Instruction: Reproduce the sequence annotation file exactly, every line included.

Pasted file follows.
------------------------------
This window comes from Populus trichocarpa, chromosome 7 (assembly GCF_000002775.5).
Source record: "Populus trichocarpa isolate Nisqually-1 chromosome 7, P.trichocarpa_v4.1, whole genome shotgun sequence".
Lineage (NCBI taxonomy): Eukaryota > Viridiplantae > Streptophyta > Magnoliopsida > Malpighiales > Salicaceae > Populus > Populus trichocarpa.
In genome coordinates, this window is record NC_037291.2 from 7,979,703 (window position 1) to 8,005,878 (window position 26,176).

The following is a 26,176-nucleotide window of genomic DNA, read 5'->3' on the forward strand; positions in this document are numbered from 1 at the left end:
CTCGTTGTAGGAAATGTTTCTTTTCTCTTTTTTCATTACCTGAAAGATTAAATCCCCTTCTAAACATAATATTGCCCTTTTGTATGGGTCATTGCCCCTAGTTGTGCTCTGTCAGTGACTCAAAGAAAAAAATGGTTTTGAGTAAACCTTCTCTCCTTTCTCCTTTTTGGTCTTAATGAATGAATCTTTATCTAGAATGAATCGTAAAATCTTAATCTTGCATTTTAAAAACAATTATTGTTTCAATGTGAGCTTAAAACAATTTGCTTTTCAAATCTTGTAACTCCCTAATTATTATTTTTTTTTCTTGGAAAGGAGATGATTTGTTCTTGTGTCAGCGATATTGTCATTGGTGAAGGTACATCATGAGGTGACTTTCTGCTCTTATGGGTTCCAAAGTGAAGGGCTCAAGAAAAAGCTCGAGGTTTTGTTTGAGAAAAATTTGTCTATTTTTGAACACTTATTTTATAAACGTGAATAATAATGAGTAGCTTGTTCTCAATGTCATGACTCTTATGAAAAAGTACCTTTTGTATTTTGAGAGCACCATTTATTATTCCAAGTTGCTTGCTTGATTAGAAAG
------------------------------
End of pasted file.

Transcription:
This window comes from Populus trichocarpa, chromosome 7 (assembly GCF_000002775.5).
Source record: "Populus trichocarpa isolate Nisqually-1 chromosome 7, P.trichocarpa_v4.1, whole genome shotgun sequence".
Lineage (NCBI taxonomy): Eukaryota > Viridiplantae > Streptophyta > Magnoliopsida > Malpighiales > Salicaceae > Populus > Populus trichocarpa.
In genome coordinates, this window is record NC_037291.2 from 7,979,703 (window position 1) to 8,005,878 (window position 26,176).

The following is a 26,176-nucleotide window of genomic DNA, read 5'->3' on the forward strand; positions in this document are numbered from 1 at the left end:
CTCGTTGTAGGAAATGTTTCTTTTCTCTTTTTTCATTACCTGAAAGATTAAATCCCCTTCTAAACATAATATTGCCCTTTTGTATGGGTCATTGCCCCTAGTTGTGCTCTGTCAGTGACTCAAAGAAAAAAATGGTTTTGAGTAAACCTTCTCTCCTTTCTCCTTTTTGGTCTTAATGAATGAATCTTTATCTAGAATGAATCGTAAAATCTTAATCTTGCATTTTAAAAACAATTATTGTTTCAATGTGAGCTTAAAACAATTTGCTTTTCAAATCTTGTAACTCCCTAATTATTATTTTTTTTTCTTGGAAAGGAGATGATTTGTTCTTGTGTCAGCGATATTGTCATTGGTGAAGGTACATCATGAGGTGACTTTCTGCTCTTATGGGTTCCAAAGTGAAGGGCTCAAGAAAAAGCTCGAGGTTTTGTTTGAGAAAAATTTGTCTATTTTTGAACACTTATTTTATAAACGTGAATAATAATGAGTAGCTTGTTCTCAATGTCATGACTCTTATGAAAAAGTACCTTTTGTATTTTGAGAGCACCATTTATTATTCCAAGTTGCTTGCTTGATTAGAAAG